Analysis of business performance
The presence of seasonal trends can make it difficult to analyse the business as the rise and fall in sales or profits can be attributed to the seasonal factors. Hence, it is essential to deseasonalise the financial information so as to obtain the data which is free from the seasonal effects. This information is easier to interpret and highlight the business trends based on empirical trends. Further, any deviations from a general trend can also be interpreted in seasonal terms. This is because the positive or negative performance of the business may be attributed to seasonal factors which are external to the business and hence not in the control of the management. Based on this, the management can assess the performance of not only the business but also the underlying employees (Hastie, Tibshirani and Friedman, 2011).
On the basis of the above, it can be concluded that seasonal indexes provide vital information in relation to the seasonal variation of the business. Further, it is imperative for the management to consider this seasonal trend owing to the pivotal information that is contained which can help not only in forecasting but also analysis of business trends. This information is critical in order to take useful decisions with regards to the future of the business and other decisions regarding capital investment especially for fulfilling the incremental demand expected in the future.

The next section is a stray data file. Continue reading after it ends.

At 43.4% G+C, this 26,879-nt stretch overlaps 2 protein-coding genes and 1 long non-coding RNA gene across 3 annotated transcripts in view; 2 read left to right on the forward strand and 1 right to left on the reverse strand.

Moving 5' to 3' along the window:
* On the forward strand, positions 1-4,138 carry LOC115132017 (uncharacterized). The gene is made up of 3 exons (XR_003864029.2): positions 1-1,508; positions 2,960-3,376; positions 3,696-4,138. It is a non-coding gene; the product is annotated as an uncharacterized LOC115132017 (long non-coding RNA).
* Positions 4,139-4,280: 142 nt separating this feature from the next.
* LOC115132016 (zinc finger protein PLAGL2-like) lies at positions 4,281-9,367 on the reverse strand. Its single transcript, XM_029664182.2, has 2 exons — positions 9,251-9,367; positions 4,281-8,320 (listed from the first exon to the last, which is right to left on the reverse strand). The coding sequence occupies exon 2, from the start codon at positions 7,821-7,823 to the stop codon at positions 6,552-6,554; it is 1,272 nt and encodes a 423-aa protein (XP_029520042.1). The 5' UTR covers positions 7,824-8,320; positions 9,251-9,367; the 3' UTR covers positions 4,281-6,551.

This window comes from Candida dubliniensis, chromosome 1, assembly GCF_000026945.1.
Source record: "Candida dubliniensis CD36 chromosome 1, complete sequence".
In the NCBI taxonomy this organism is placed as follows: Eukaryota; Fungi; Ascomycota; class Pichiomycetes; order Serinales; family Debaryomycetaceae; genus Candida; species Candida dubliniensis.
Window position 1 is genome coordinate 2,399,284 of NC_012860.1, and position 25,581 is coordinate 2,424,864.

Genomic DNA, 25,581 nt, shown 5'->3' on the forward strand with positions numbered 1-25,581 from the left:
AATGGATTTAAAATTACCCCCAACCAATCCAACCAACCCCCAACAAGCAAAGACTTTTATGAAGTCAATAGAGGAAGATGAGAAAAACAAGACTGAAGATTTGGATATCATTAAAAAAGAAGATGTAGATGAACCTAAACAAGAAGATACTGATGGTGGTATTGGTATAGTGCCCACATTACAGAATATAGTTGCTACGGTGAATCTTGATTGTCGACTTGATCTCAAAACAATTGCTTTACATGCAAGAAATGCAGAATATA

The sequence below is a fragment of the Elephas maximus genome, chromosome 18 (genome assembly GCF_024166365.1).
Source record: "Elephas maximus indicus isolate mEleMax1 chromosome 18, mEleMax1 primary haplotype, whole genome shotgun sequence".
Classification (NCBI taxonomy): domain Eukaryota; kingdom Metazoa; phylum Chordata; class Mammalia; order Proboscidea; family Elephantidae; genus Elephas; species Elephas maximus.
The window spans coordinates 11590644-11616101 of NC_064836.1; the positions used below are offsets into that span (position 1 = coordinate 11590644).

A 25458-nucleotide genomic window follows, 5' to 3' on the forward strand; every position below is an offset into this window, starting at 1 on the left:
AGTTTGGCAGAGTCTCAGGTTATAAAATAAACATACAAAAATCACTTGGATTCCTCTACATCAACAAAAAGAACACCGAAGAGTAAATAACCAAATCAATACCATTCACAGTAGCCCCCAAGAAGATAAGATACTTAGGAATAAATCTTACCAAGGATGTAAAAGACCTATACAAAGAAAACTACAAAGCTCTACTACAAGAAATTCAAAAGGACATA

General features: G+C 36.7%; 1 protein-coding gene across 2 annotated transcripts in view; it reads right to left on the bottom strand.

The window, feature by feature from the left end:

- The relevant inputs required for hypothesis test are highlighted below.
Population standard deviation
- In order to conduct the given hypothesis, the following hypotheses need to be taken into consideration.
i.e. the average score on an exam for University of Adelaide does not differ from the national average of 1300.